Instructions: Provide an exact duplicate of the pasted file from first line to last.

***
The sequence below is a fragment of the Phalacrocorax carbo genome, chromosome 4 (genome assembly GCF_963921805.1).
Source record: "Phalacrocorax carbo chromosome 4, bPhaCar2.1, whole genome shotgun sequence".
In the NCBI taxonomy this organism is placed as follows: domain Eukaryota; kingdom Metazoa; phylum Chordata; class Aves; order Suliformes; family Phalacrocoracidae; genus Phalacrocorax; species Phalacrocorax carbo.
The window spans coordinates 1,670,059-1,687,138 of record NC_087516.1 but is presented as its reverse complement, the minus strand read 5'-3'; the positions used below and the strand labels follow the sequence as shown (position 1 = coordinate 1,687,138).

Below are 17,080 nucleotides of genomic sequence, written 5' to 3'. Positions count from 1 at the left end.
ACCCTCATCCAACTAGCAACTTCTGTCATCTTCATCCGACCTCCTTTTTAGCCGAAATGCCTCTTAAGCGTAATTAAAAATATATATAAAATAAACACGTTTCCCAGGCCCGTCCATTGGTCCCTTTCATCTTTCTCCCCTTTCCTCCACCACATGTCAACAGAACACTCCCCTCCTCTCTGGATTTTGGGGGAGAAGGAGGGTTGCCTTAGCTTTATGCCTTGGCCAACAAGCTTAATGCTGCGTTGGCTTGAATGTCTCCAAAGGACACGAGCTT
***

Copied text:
The sequence below is a fragment of the Phalacrocorax carbo genome, chromosome 4 (genome assembly GCF_963921805.1).
Source record: "Phalacrocorax carbo chromosome 4, bPhaCar2.1, whole genome shotgun sequence".
In the NCBI taxonomy this organism is placed as follows: domain Eukaryota; kingdom Metazoa; phylum Chordata; class Aves; order Suliformes; family Phalacrocoracidae; genus Phalacrocorax; species Phalacrocorax carbo.
The window spans coordinates 1,670,059-1,687,138 of record NC_087516.1 but is presented as its reverse complement, the minus strand read 5'-3'; the positions used below and the strand labels follow the sequence as shown (position 1 = coordinate 1,687,138).

Below are 17,080 nucleotides of genomic sequence, written 5' to 3'. Positions count from 1 at the left end.
ACCCTCATCCAACTAGCAACTTCTGTCATCTTCATCCGACCTCCTTTTTAGCCGAAATGCCTCTTAAGCGTAATTAAAAATATATATAAAATAAACACGTTTCCCAGGCCCGTCCATTGGTCCCTTTCATCTTTCTCCCCTTTCCTCCACCACATGTCAACAGAACACTCCCCTCCTCTCTGGATTTTGGGGGAGAAGGAGGGTTGCCTTAGCTTTATGCCTTGGCCAACAAGCTTAATGCTGCGTTGGCTTGAATGTCTCCAAAGGACACGAGCTT